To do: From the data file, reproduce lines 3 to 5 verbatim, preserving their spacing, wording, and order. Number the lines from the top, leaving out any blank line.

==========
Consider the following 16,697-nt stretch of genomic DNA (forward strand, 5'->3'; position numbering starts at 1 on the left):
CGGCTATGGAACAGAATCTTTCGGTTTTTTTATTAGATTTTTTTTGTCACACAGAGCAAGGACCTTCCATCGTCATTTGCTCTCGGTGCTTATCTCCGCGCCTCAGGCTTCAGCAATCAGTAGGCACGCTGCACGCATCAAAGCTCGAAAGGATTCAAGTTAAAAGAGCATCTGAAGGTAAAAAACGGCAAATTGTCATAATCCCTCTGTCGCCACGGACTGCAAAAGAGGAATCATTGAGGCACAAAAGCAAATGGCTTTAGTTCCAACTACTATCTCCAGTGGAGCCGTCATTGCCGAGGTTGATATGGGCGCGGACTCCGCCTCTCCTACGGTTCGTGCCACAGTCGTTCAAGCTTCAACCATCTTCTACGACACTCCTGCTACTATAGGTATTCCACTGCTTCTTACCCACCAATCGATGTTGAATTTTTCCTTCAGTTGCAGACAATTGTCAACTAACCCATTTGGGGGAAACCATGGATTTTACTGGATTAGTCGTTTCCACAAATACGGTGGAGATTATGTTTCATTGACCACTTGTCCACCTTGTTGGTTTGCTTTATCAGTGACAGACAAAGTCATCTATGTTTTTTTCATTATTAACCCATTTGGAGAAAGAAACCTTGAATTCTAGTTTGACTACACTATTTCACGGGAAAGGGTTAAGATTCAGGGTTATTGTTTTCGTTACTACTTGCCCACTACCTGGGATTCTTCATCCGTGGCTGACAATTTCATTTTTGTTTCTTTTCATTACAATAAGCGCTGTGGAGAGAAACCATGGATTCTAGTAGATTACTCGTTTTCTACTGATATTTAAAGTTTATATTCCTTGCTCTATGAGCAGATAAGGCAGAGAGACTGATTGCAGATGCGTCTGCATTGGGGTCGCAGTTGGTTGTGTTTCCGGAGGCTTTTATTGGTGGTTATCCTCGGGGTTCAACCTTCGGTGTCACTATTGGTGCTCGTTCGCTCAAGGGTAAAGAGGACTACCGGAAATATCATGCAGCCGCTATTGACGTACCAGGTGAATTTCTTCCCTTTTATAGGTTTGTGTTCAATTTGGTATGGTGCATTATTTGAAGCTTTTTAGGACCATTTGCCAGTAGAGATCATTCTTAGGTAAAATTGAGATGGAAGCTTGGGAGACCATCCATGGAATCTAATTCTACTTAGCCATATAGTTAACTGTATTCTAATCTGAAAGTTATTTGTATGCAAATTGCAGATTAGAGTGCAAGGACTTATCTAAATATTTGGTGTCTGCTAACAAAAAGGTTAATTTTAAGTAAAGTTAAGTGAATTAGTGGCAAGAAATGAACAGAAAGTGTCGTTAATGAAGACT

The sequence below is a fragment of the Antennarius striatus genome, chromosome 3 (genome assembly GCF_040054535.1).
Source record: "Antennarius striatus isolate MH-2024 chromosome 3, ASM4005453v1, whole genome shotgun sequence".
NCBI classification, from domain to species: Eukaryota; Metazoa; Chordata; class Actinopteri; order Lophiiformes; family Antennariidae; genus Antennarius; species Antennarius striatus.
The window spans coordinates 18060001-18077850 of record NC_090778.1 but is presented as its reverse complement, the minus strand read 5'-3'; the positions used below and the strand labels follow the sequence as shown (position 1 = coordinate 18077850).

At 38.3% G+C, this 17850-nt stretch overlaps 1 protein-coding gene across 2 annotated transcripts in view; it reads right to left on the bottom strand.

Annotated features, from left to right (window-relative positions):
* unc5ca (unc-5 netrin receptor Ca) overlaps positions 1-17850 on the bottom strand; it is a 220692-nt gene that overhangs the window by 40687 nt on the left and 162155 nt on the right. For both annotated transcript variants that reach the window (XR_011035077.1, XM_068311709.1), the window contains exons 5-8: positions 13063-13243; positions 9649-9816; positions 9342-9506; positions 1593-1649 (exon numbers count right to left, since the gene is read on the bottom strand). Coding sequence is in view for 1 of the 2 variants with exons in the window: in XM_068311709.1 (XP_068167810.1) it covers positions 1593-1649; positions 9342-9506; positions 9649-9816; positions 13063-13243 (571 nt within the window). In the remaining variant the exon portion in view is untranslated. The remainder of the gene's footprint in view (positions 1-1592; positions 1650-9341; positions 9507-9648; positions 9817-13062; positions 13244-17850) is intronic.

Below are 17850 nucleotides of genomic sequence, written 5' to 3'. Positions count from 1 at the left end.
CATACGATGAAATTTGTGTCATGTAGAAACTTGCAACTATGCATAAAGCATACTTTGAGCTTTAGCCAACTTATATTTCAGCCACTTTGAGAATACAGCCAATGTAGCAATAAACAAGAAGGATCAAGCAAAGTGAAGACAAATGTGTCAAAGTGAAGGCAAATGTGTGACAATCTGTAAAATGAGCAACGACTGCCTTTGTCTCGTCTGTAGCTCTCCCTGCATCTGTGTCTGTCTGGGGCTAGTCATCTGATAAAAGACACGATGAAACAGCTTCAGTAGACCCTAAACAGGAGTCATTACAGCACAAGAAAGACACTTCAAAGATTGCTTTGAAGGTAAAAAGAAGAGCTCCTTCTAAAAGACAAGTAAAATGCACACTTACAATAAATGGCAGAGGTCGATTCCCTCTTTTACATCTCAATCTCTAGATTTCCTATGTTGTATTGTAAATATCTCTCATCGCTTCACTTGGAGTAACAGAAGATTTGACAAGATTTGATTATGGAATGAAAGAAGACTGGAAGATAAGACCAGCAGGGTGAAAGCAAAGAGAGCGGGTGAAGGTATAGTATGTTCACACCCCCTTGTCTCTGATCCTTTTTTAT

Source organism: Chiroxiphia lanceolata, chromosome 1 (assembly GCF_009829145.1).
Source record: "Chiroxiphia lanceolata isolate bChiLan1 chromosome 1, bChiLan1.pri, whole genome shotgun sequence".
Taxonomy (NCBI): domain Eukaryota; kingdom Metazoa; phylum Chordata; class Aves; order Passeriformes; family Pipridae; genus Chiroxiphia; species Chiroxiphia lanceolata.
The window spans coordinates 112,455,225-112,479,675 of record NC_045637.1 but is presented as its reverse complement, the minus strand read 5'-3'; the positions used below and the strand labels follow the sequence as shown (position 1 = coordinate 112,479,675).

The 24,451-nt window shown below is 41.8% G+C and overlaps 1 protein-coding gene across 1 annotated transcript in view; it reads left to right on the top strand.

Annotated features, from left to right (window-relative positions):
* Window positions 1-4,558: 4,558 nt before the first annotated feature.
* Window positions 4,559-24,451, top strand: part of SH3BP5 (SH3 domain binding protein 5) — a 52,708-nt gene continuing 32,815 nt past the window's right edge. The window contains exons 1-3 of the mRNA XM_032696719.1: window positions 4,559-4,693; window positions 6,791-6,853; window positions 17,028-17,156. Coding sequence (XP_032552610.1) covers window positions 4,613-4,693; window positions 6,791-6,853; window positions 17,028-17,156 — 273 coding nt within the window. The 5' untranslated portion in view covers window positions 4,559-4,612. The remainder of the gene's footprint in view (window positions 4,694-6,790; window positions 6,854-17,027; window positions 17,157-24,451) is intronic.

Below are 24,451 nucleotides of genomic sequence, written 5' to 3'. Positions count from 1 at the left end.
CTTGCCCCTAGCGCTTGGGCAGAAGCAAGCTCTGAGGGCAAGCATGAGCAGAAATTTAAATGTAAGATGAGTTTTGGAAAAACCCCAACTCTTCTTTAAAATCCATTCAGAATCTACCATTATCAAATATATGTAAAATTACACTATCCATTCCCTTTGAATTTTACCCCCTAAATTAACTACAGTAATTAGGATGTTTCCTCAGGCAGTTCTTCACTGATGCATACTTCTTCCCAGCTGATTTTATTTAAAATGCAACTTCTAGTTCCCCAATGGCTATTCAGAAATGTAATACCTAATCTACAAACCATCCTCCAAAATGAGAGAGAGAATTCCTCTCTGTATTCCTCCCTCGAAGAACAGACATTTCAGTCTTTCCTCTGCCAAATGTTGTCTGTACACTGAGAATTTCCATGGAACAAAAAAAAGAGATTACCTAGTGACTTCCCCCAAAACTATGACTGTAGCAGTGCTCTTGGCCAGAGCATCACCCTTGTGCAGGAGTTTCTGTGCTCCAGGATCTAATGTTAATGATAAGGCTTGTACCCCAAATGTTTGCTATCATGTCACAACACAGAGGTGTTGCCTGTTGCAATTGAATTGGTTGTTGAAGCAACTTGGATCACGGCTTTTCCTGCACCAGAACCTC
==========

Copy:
The sequence below is a fragment of the Antennarius striatus genome, chromosome 3 (genome assembly GCF_040054535.1).
Source record: "Antennarius striatus isolate MH-2024 chromosome 3, ASM4005453v1, whole genome shotgun sequence".
NCBI classification, from domain to species: Eukaryota; Metazoa; Chordata; class Actinopteri; order Lophiiformes; family Antennariidae; genus Antennarius; species Antennarius striatus.